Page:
What we do know is that it doesn't work as a treatment. It could be dangerous as a treatment and the president has underlying heart disease, which may make him even more at risk.

Yes, I don't relish the decision or sort of the discussion, I think the president is not going to had to have about this. I don't know how that discussion took place. I'm not sure who prompted that discussion. But this is setting a really bad example. There will be people who go out and run for this medication now that hoard it. There are other people who actually need it for legitimate purposes. We saw this last time he talked about hydroxychloroquine. It is a complete, unnecessary and potentially dangerous distraction.

CAMEROTA: But, Dr. Reiner, I mean, we're also talking about the president of the United States. By definition, his health affects all of us. And there are side effects to hydroxychloroquine. You don't just take this on a lark.

There are -- I was just mentioning to John that I have a friend who took hydroxychloroquine a few years ago because she was going on a trip and would be exposed possibly to malaria. She said it caused the craziest dreams, horrible sleep and I read that some of the side effects are mood swings. And so how would that not be affecting the president of the United States' judgment? There are also psychological consequences or emotional of this drug.

REINER: Right. I think -- well, I think the last thing we need is this president to have mood swings. But the drug's most consequential side effect is a malignant cardiac arrhythmia that can kill you.

Now, the White House doesn't really use the kinds of rules that we use out in the community. They have access -- 24-hour access to their patient and they can do things that docs in the community can't do. So they have ways of actually mitigating that risk.

I agree with Sanjay completely. This drug is unproven and the data that we have suggest that it doesn't work or it can be harmful. So no one in this country should use it in the manner the president is using it. But the White House medical unit obviously made a calculated decision that they considered his risk of taking the drug to be lower than his risk of potentially contracting the virus.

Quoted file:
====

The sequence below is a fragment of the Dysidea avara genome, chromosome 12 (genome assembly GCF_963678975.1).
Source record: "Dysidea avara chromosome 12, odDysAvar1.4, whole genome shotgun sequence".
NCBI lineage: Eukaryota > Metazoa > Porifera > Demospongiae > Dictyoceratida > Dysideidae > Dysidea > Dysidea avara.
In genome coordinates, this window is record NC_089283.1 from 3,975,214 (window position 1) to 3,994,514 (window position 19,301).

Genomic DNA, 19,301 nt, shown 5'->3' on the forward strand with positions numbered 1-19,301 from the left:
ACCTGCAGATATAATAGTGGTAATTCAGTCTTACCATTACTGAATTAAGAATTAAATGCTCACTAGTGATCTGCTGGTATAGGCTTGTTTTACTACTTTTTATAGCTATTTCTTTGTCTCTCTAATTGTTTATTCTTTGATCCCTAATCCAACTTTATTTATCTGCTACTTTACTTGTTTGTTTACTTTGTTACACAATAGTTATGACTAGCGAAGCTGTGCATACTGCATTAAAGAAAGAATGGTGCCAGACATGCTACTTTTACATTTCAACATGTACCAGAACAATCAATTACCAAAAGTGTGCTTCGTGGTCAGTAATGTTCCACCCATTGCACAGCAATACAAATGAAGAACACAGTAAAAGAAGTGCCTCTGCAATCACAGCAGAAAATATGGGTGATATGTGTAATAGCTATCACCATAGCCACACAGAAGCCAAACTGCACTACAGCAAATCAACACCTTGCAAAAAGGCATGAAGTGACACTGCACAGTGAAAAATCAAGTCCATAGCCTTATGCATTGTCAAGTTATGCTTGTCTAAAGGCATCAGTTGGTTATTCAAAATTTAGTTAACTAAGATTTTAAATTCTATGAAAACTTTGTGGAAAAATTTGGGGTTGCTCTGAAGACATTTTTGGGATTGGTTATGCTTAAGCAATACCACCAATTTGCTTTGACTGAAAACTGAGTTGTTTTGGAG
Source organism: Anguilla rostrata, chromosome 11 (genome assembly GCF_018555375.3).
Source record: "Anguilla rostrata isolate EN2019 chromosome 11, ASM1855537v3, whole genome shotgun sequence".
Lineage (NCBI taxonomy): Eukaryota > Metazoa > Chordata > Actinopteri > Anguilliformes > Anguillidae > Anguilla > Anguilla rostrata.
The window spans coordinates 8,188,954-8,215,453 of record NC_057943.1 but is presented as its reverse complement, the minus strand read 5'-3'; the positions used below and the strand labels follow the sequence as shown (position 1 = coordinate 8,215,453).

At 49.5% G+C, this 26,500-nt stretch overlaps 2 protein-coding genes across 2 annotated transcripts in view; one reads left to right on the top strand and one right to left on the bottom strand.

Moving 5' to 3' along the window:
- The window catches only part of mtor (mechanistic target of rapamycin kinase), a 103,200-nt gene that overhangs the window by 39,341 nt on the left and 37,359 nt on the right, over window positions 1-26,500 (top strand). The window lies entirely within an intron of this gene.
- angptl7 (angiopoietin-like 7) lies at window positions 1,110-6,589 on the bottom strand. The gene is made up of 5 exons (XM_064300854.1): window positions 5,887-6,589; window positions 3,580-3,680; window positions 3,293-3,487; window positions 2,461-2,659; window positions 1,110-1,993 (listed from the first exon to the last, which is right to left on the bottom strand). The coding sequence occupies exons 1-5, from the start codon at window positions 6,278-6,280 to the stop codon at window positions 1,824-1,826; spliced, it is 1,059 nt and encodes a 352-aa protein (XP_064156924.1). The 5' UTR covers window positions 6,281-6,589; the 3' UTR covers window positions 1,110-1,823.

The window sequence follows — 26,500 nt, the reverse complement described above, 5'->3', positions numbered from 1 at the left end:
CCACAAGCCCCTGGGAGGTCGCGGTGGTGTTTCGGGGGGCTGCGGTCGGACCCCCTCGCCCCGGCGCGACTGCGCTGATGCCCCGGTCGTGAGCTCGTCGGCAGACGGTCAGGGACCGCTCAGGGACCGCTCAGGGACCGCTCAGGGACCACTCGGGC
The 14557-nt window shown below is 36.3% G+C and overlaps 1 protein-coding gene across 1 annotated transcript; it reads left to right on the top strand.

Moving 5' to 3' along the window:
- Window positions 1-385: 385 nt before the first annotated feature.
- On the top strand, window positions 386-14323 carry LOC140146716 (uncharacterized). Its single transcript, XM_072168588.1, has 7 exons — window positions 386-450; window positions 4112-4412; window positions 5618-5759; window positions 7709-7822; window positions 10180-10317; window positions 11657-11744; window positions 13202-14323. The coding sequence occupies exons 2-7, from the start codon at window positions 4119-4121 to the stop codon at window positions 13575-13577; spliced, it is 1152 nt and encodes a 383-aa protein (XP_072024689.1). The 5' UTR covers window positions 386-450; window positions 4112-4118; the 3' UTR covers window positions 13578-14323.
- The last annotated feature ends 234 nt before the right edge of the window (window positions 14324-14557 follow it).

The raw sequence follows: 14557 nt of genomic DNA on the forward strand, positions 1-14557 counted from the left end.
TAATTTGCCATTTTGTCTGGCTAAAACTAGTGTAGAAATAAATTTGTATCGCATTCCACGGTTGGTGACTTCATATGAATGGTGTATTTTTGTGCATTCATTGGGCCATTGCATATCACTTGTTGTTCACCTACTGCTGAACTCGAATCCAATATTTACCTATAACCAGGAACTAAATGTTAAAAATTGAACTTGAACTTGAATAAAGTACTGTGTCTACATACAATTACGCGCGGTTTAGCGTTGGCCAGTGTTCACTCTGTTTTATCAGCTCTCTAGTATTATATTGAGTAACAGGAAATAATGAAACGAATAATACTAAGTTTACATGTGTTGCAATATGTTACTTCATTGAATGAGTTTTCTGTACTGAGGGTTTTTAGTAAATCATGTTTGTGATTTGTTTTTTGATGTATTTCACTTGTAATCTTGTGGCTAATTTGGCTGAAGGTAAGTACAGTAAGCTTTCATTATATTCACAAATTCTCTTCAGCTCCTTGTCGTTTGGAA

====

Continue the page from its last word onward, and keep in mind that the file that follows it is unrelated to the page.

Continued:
And my calculations, I think his risk, based on all of the comorbidities that you mentioned in the lead-in, he probably has a 20 to 50 percent of dying from this virus should he contract it and they almost certainly did a calculus and felt that the odds favored him taking it without any clear efficacy data to support that. Very unusual, but it does speak to how worried they were about him last week.

BERMAN: Yes, that's a separate issue, right, how scared he actually is of getting sick. And we know he's a germophobe here. We knew he blew up at people behind the scenes when he found out people in the White House were sick.


Sanjay, we also know something at least about the president's health. He's a large man, as Nancy Pelosi, who's not a doctor, mind you, Nancy Pelosi pointed out last night to Anderson. Listen to this.


REP. NANCY PELOSI (D-CA): He's our president and I would rather he not be taking something that has not been approved by the scientists, especially in his age group and in his, shall we say, weight group, that he's morbidly obese, they say. So I think it's not a good idea.


BERMAN: Now, I understand, Sanjay, he's only clinically obese, not morbidly obese, but he's overweight. And as you have noted now for some time, there are issues with his heart that should raise questions.

GUPTA: Yes, I mean, and I think this is, again, the point that Jonathan is making, that he is a vulnerable patient in this regard. Given his age, given his preexisting conditions of heart disease, obesity is a significant risk factor for people having worse outcomes with this infection. We saw this in all the data coming out of China and in Europe and now the United States.